Om components are always aware of their location in the primary application state, via a cursor (a hybrid of functional zippers and lenses). Quiescent components are not. This means that Om components can dispatch updates to "themselves", whereas a DOM event handler function attached to a Quiescent component can only effect change by reaching back and doing something to the top-level application state (e.g., by sending a core.async message, swapping the top-level atom, etc).
This does, somewhat, negate the concept of component modularity; Quiescent's contention is that the benefit of top-down, value-based rendering exceeds that of truly modular components.
Ultimately, though, Om is an excellent, well-thought-out library, and if your needs or design goals more closely align with its capabilities than with Quiescent, you should absolutely use it.
Comparison with Reagent
Reagent is another ClojureScript wrapper for ReactJS. It is, perhaps, easier than either Om or Quiescent and certainly the most readable of the three.
The key differences between Reagent and Quiescent (or Om, for that matter) are:
Reagent defaults to a Hiccup-like syntax for component definitions.
Reagent handles updates via a special version of an atom (a reactive atom or ratom). Whenever a component references a ratom, watches are established such that the component will re-render when the value of the ratom changes. As such, Reagent components are not driven by top-down data or a singular application state, but by whatever ratoms are referenced in their definition.
Reagent, like Om, maintains full control of the render/re-render cycle.
Although I do not have as much first-hand experience with Reagent, it seems to be a very convenient approach, and if it meets your needs you should definitely give it a try.
This section presumes familiarity with how ReactJS works.
In short, basic Quiescent components implement only two of ReactJS's component lifecycle events:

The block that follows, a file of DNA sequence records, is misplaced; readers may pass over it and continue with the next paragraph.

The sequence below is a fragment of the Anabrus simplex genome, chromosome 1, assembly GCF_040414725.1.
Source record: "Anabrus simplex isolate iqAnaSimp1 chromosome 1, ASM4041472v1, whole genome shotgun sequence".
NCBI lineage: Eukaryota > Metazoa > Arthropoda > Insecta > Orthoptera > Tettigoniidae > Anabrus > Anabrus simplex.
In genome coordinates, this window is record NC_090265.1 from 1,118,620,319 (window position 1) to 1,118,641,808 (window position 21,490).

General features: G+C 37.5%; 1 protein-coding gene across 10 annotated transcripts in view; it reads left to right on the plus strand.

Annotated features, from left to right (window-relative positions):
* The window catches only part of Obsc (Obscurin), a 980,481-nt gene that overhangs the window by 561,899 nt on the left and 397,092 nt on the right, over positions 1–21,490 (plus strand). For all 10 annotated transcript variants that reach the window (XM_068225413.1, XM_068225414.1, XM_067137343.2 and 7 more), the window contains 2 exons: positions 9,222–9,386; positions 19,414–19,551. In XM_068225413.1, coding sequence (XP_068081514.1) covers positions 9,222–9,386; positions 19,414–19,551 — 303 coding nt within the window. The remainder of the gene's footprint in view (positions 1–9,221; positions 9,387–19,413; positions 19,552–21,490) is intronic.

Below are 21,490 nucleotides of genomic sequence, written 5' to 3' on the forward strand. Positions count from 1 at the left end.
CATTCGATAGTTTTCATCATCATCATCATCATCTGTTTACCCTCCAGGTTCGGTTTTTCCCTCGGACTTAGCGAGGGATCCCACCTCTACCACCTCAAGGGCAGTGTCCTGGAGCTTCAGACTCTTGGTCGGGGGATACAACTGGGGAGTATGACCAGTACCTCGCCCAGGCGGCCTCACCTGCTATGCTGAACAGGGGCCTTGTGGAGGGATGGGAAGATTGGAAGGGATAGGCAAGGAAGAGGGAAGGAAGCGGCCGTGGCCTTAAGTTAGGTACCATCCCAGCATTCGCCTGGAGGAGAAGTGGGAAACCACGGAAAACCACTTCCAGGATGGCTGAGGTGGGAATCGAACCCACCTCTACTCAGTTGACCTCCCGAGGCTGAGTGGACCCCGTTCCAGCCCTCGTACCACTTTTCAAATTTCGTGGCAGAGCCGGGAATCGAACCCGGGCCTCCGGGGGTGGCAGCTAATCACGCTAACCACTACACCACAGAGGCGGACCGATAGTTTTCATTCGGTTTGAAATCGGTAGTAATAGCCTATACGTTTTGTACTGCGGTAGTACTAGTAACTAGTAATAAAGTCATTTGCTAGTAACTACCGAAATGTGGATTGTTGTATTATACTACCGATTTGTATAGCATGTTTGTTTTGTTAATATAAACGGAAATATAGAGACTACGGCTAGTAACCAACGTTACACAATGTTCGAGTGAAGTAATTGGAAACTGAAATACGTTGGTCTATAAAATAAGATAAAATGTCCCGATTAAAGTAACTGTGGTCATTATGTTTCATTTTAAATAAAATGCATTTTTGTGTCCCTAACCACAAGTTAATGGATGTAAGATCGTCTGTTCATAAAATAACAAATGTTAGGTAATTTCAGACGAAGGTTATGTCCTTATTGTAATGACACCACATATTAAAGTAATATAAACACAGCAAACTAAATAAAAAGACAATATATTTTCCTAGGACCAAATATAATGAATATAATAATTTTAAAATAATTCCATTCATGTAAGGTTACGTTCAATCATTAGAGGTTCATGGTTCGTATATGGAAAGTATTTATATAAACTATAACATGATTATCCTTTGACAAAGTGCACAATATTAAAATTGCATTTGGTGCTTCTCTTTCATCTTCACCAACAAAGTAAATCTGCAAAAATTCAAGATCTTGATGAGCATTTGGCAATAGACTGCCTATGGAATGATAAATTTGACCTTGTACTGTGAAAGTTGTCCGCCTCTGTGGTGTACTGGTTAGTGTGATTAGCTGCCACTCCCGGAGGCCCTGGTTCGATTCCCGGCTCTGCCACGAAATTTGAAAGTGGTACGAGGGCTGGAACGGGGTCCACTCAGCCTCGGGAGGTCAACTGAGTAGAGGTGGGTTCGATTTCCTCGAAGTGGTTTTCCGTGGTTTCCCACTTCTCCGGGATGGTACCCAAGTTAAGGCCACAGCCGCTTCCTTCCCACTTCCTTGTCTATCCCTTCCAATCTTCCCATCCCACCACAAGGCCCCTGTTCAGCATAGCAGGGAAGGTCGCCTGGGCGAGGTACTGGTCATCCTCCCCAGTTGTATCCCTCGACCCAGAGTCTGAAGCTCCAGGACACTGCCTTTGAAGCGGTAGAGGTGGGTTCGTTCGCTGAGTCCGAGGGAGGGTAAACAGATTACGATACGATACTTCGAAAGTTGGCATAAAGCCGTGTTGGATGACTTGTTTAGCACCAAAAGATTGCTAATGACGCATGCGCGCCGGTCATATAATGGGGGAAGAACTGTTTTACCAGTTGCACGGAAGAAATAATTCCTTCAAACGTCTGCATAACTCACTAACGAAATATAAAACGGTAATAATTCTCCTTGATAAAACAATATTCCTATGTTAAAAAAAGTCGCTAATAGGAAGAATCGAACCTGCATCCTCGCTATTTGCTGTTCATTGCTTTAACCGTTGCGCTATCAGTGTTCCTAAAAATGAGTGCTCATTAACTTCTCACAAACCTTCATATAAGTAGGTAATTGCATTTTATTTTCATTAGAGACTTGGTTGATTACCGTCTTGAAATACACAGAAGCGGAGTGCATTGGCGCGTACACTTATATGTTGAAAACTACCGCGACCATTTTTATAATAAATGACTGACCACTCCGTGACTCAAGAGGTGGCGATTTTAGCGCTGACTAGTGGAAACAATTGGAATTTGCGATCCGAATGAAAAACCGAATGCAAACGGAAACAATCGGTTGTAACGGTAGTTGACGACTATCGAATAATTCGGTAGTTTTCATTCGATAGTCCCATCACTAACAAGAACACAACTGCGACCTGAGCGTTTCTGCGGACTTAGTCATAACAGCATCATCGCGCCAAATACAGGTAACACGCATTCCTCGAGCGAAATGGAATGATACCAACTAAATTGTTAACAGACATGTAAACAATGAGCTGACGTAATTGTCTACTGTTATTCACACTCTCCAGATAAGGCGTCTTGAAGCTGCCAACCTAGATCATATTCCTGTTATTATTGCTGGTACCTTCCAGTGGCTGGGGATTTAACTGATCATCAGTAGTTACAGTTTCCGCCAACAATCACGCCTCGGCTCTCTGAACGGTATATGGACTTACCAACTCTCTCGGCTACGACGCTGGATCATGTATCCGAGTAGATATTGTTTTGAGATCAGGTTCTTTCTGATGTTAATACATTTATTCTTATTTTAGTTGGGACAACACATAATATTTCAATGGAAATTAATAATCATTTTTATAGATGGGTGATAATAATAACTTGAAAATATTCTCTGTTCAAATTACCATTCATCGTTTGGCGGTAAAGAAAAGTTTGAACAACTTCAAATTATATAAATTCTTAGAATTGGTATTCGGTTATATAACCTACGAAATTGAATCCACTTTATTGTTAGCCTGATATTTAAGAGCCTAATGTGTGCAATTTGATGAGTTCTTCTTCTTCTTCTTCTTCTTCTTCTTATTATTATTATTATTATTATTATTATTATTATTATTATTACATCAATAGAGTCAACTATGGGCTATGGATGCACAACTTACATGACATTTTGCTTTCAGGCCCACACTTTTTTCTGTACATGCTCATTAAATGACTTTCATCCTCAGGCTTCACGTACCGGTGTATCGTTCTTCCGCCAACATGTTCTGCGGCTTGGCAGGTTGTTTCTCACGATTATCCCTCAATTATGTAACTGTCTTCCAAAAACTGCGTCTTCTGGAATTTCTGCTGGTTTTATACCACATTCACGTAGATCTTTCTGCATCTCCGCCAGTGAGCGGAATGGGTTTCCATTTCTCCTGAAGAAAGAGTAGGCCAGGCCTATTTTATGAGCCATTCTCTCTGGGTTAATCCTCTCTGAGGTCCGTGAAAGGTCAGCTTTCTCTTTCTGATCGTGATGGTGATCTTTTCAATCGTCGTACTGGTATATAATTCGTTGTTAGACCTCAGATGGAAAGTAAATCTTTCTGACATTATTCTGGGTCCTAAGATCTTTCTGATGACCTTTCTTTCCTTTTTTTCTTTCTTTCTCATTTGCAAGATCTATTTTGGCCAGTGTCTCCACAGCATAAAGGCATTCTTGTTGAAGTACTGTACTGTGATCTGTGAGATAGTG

shouldComponentUpdate is always predicated exclusively on whether the immutable value passed to the component constructor function has changed. If so, the component re-renders. If not, it doesn't.
The implementation of render is provided as a function supplied by the user. The output of this render function is presumed to be a single ReactJS component, as it is in vanilla ReactJS. The function, however, is passed the immutable value that was used to construct the function. It is also passed any additional arguments that were provided to the component constructor.
- The ReactJS website for information on ReactJS and how it works.
- Upgrade to React 15.1.0 (#58)
maskfrom cljs.core to avoid compiler warning (#57)
- Add newly supported SVG tags which React supports (#43)
- Upgrade to React 0.14 (#56)
- Use symbol name for defcomponent as default React component name (#46)
- Make it easier to idiomatically use React components defined elsewhere (for example, React Bootstrap). (Inspired by #40)
Warning: This release contains breaking changes.
- breaking change: The primary namespace has been renamed from
quiescent.coreto avoid a single-segment namespace, which could cause a variety of problems.
- breaking change: Quiescent now includes a transitive dependency to ReactJS using ClojureScript's new, expanded foreign library support (https://github.com/clojure/clojurescript/wiki/Foreign-Dependencies). You do not need to, and should not, include ReactJS either in your ClojureScript preamble nor in your HTML.
- Support for new versions of ReactJS.
- The "wrapper" functionality is deprecated (see explanation below).
- Instead, you can now supply explicit lifecycle hooks when defining components.
- Keys are now supported on custom components.
- Added support for naming custom components, which will be helpful for debugging (including the debugging browser extensions provided by ReactJS).
- Added support for ReactJS' animation extensions (http://facebook.github.io/react/docs/animation.html)
- Added an examples directory
- Added support for uncontrolled inputs (fixes #32 and #36).
motivation for wrapper deprecation
As it turns out, there is no way in the current model that wrappers can provide the desired functionality in all cases.
A wrapper component can only modify its own lifecycle methods, not truly those of its child. But neither can it access the "shouldComponentUpdate" of the child - it must have a "shouldComponentUpdate" that constantly returns true. Therefore, an "onRender" wrapper would fire even if the wrapped component explicitly did not render due to an unchanged value (or otherwise overriding "shouldComponentUpdate").
- Issue #20 - Wrapper components now copy the "key" property from their wrappee.
- Issue #18 - Define a map of generated DOM functions. This useful for programmatically generated UIs.
- Issue #16 - Allow specification of multiple lifecycle handler functions
using the same wrapper component. See documentation on
- Project no longer has ReactJS as a leiningen dependency; clients are responsible for obtaining the most recent version of ReactJS and incorporating that in their own projects.
Copyright © 2014-2015 Luke VanderHart
Distributed under the Eclipse Public License (see LICENSE file).